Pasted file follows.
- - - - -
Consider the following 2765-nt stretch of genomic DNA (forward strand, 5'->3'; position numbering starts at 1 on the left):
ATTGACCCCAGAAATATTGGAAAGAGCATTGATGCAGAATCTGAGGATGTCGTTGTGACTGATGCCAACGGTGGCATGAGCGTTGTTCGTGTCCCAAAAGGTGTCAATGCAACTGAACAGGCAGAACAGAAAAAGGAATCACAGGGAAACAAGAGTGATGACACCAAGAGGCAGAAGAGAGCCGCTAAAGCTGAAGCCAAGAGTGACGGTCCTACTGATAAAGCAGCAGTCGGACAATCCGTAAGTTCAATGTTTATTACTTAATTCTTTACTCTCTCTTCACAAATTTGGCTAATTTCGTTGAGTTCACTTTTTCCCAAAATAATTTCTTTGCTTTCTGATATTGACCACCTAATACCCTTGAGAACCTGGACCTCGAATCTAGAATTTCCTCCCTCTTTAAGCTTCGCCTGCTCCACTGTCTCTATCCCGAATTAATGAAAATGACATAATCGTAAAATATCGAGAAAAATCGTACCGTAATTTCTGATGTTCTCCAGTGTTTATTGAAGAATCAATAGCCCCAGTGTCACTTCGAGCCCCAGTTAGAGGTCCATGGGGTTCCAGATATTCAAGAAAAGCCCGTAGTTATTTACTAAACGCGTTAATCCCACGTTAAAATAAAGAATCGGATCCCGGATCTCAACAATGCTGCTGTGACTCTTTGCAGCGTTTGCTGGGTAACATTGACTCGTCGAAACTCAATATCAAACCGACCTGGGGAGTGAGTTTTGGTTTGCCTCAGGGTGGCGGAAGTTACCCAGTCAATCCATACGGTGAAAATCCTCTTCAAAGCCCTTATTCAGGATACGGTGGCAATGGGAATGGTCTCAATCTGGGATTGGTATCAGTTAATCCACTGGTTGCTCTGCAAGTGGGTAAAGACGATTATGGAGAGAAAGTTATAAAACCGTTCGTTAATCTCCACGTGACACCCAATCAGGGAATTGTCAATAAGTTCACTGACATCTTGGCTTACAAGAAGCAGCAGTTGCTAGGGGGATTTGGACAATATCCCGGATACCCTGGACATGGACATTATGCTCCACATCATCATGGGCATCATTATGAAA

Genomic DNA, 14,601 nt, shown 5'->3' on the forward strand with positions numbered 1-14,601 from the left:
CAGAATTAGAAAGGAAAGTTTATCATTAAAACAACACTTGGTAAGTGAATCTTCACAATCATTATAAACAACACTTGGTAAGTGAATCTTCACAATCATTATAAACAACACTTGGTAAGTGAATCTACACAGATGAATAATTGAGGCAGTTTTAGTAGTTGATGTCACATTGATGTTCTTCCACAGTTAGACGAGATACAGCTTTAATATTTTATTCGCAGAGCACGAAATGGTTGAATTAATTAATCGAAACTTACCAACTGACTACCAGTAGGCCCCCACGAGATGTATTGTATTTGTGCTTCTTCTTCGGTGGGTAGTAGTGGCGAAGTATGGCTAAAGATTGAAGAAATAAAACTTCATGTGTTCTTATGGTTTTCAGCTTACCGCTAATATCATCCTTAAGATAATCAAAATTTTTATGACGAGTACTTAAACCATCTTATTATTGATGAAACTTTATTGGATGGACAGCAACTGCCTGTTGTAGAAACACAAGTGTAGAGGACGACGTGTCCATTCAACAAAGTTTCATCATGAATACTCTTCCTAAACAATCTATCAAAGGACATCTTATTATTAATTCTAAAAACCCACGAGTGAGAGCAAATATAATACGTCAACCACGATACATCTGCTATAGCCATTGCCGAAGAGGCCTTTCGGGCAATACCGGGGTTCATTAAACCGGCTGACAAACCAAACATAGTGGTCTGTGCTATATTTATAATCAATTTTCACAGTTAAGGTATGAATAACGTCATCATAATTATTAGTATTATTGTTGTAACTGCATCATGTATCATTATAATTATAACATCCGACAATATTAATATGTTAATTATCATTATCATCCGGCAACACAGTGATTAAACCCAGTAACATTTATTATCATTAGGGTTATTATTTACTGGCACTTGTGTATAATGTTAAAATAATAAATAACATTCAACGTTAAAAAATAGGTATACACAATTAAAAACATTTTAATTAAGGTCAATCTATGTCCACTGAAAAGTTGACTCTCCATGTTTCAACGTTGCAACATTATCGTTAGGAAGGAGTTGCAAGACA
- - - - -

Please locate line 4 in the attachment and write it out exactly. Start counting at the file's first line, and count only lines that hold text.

CAGAATTAGAAAGGAAAGTTTATCATTAAAACAACACTTGGTAAGTGAATCTTCACAATCATTATAAACAACACTTGGTAAGTGAATCTTCACAATCATTATAAACAACACTTGGTAAGTGAATCTACACAGATGAATAATTGAGGCAGTTTTAGTAGTTGATGTCACATTGATGTTCTTCCACAGTTAGACGAGATACAGCTTTAATATTTTATTCGCAGAGCACGAAATGGTTGAATTAATTAATCGAAACTTACCAACTGACTACCAGTAGGCCCCCACGAGATGTATTGTATTTGTGCTTCTTCTTCGGTGGGTAGTAGTGGCGAAGTATGGCTAAAGATTGAAGAAATAAAACTTCATGTGTTCTTATGGTTTTCAGCTTACCGCTAATATCATCCTTAAGATAATCAAAATTTTTATGACGAGTACTTAAACCATCTTATTATTGATGAAACTTTATTGGATGGACAGCAACTGCCTGTTGTAGAAACACAAGTGTAGAGGACGACGTGTCCATTCAACAAAGTTTCATCATGAATACTCTTCCTAAACAATCTATCAAAGGACATCTTATTATTAATTCTAAAAACCCACGAGTGAGAGCAAATATAATACGTCAACCACGATACATCTGCTATAGCCATTGCCGAAGAGGCCTTTCGGGCAATACCGGGGTTCATTAAACCGGCTGACAAACCAAACATAGTGGTCTGTGCTATATTTATAATCAATTTTCACAGTTAAGGTATGAATAACGTCATCATAATTATTAGTATTATTGTTGTAACTGCATCATGTATCATTATAATTATAACATCCGACAATATTAATATGTTAATTATCATTATCATCCGGCAACACAGTGATTAAACCCAGTAACATTTATTATCATTAGGGTTATTATTTACTGGCACTTGTGTATAATGTTAAAATAATAAATAACATTCAACGTTAAAAAATAGGTATACACAATTAAAAACATTTTAATTAAGGTCAATCTATGTCCACTGAAAAGTTGACTCTCCATGTTTCAACGTTGCAACATTATCGTTAGGAAGGAGTTGCAAGACA